Do those who enjoy unprotected sex also allow restaurants to serve them contaminated food?

Nigel Wrench, one of the most famous news presenters on Radio 4, became HIV-positive in 1993 as a result of having sex on Hampstead Heath with a man who didn't want to use a condom. You would think that 1993 was a bit late to behave so foolishly and that it might have been a chastening experience. Quite the contrary. Wrench now regularly has unprotected sex - "barebacking", it's called - and, in an article in the Pink Paper and an interview in the Guardian, he wants to start a "rational debate" on the subject.

"Barebacking can be warm, exciting and involving," he states. "We need to debate it. But don't let's start by writing it off as irresponsible and stupid. That, frankly, is both absurd and dangerous."

Wrench himself protests that he only has unprotected sex with men who are also HIV- positive, which suggests some uneasiness on the subject. It might be worth pointing out that even this apparent prudence has its dubious aspect, bringing with it the risks of other sexually transmitted diseases for people already suffering from deficiencies in their immune system. And even the most cursory research suggests that there is also reason to doubt the commonsense assumption that if you are both HIV-positive, you might as well dispense with protection because you cannot be infected twice. In reality, you may be infected by a different strain and - worse still - a strain that is resistant to the treatment your partner is receiving.

But all this is really beside the point. Wrench may have done a service in discussing this issue in public - although, if I were gay, I would have very mixed feelings about these statements, which will inevitably confirm the worst homophobic prejudices about gay behaviour. It may be that we should not condemn Wrench for what he says, but is it really forbidden to criticise him for what he does? Are we now forbidden to disapprove of any sexual behaviour?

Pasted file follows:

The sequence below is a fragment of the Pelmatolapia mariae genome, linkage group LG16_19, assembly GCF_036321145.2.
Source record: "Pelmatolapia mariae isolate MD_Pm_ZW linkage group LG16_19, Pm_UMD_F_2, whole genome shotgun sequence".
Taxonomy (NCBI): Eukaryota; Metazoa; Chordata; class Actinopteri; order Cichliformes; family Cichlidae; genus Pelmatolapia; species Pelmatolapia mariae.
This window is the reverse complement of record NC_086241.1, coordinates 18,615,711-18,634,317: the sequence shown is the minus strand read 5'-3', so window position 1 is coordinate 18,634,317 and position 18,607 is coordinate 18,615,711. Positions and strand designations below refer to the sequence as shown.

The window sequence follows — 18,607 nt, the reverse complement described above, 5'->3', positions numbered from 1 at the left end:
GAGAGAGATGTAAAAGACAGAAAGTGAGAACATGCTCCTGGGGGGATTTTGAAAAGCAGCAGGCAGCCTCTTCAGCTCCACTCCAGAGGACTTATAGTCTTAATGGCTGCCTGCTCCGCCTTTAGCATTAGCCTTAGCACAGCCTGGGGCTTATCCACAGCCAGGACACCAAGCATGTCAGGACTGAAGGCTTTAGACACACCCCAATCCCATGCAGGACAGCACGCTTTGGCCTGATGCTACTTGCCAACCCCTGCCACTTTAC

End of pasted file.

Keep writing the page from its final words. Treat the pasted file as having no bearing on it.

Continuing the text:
It is difficult to know where to start, but Wrench could start by being more self-critical. A black Zimbabwean or Ugandan who had been infected with HIV in the early 1990s would almost certainly now be dead or dying. Plenty of unprotected sex there, but not so much of the extremely expensive medication that Wrench and others are now receiving from the National Health Service.

In a way, behind all the deliberately shocking rhetoric about how all the responsibility should not be put on HIV-positive men to reveal their status to every sexual partner, there is a straight- forward, sensible, almost humdrum argument. If you are going to have casual sex, you cannot rely on your partners for an accurate account of their health status - concerning HIV, hepatitis, syphilis, gonorrhoea or whatever. They may not even know. Obviously, you have to take your own precautions. (The same will apply when the male contraceptive pill is invented. No sane girl will ever believe a boy who says: "It's all right. I'm on the pill.")

But why does any of this mean that we have to maintain an attitude of respect for bare- backing? This is not an issue of sexuality or prejudice, but the most basic kind of responsibility that we owe to other people. If I were infected with a contagious virus that may kill other people, then I ought to refrain from acts that put them at risk. And I don't think it is much of an argument to claim that these acts are fun, that I want to do them, that they can be "warm, exciting and involving". Many years ago, well before 1993, I wrote in this column that it was important that the stigma attached to HIV and Aids be lifted, because knowledge of who was infectious was the only weapon we had. This is still largely true today; outside the developed world, it is entirely true.

The problem is that many people still believe that homosexual sex is intrinsically wicked. Even right at the end of his life, Derek Jarman spoke movingly of how promiscuous sex had been an act of liberation for him that he still did not regret. But he hadn't known. Do we now have to prove that we are liberal by putting gay sex in some special area that is beyond any kind of judgement? Would Wrench not criticise a restaurant that knowingly served him contaminated food?

Maybe we can agree with Wrench that we shouldn't "start by writing barebacking off as irresponsible and stupid". But can I end by doing it?